Still, overall, more a free market than not

While all this is true, even if we take all these aberrations and variations on the standard of “free markets” fully into account, on balance, in the West we still have economies that are mostly, if not perfectly, market economies. Not the true brand everywhere, as exceptions and deviations are abundant; but mostly market economies. And by that we mean that overall the preponderance of economic activities is undertaken by a risk taking private sector; while democratically elected governments provide the rules of the game and act, more or less, as impartial referees, as opposed to be actively engaged in the game.

After Communism, no serious challenge

Most importantly, it seemed that, in the 1990s, after the end of the political and ideological confrontation with the East, with the defeat of communism as a doctrine that had proclaimed its superiority based on being “scientific” and morally superior, free market capitalism was the only contestant left standing. After the end of the Cold War, a fight that we won because in the long run communism could not compete, it really seemed that the whole world would come to recognize the superior value of free political institutions, combined with economic rules aimed at enhancing real competition among a plurality of players with expected benefits for all. The whole world could finally enjoy systems that would foster better allocation of resources resulting in more innovation, more price competition and ultimately maximum utility for all.

Now there are alternatives: China

Well, if this was the thinking in the early 1990s, it is no longer so. China for one has emerged as an extremely significant success story based on principles other than market capitalism, something that we call “state capitalism”. And Russia in a similar way has its own brand of state capitalism. Other resource rich countries such as Saudi Arabia have their own variations on this theme.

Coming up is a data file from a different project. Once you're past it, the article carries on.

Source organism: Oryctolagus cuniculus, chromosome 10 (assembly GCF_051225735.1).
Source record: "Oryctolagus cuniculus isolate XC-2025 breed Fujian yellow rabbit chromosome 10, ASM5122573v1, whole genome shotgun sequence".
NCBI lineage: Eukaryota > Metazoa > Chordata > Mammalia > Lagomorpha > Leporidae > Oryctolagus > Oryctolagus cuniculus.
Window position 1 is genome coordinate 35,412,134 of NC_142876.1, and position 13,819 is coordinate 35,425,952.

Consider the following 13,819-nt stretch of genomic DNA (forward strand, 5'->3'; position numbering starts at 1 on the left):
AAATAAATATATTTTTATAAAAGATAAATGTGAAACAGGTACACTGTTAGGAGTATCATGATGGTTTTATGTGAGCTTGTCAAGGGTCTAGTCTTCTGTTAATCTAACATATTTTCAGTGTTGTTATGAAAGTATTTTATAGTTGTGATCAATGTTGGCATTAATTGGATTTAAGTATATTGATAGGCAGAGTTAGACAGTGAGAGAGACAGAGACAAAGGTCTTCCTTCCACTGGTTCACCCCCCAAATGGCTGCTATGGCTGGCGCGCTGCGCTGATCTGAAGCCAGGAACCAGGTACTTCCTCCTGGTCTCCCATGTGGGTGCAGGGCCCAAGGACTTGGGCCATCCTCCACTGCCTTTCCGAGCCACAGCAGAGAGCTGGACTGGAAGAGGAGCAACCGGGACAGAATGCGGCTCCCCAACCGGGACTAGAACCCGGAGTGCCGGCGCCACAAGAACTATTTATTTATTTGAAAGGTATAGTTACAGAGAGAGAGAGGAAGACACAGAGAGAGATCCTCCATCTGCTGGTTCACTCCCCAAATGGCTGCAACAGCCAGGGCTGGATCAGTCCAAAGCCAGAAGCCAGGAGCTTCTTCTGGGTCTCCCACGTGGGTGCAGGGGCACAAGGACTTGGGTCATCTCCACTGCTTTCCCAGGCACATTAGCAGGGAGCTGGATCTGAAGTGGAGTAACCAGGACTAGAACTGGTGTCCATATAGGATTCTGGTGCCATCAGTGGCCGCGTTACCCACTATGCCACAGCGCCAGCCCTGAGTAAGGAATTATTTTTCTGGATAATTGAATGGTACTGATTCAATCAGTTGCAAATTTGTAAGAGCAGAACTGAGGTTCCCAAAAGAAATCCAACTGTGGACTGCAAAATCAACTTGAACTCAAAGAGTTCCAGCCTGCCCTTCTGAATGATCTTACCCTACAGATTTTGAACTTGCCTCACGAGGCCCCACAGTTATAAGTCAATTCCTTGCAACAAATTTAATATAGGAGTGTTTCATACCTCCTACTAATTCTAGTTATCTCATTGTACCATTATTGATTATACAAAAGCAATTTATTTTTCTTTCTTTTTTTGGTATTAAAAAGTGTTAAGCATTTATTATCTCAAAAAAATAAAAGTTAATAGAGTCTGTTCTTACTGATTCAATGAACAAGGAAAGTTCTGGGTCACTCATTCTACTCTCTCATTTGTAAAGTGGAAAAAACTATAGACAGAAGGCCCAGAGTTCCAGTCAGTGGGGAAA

But China, of course, takes center stage because of its incredible rate of growth, (about 10 per cent a year), and the sheer size of its population: 1,3 billion people, that is more than 4 times America’s population. Everything else being equal, assuming rates of growth close to the current trend around 9 or 10 per cent a year, China will soon become the dominant economic world power and, lo and behold, it will achieve this remarkable transformation from developing economy to world leader in record time –and without following free market capitalism.

This was not supposed to happen

This is most disconcerting, because, according to the free market orthodoxy, it should not have happened The consensus was that this would be impossible. We thought that we had been through all that: nothing works better than free market capitalism, nothing does. And everybody, from Brasilia to Djakarta supposedly knows this. And this is why many developing countries that in the past had adopted statist policies and practices backtracked in the 1990s. Following what became known for a while as the “Washington Consensus”, the free market therapy prescribed and administered to all past sinners by the International Monetary Fund and all major international foreign aid donors, emerging markets went on a steady diet of privatization, deregulation and policies aimed at favoring the gold standard: “private sector development”. Repeat with me: “Free markets work; nothing else does. Period”.

Mixed economies retreated after the end of socialism

By the same token, “mixed economy” countries in Western Europe also came around and adopted a more pro-market bias. In the past they had built up state owned enterprises and banks with the objective of tempering the unpredictability of markets. The idea was that a bit of capitalism and a bit of statism, nicely blended, long term would yield more stability and more fairness in the allocation of resources. But when the Soviet Union, the most significant bastion of a statist ideology, collapsed because of its internal rot, while turbocharged America was roaring ahead in the 1990s, there were very few left that would strongly defend socialism or any variations thereof, not even the more benign, watered down Western European versions. And so, mixed economies became less mixed. Public assets were privatized, some deregulation was enacted, hoping that a new dose of free market medicine would revitalize sluggish economies.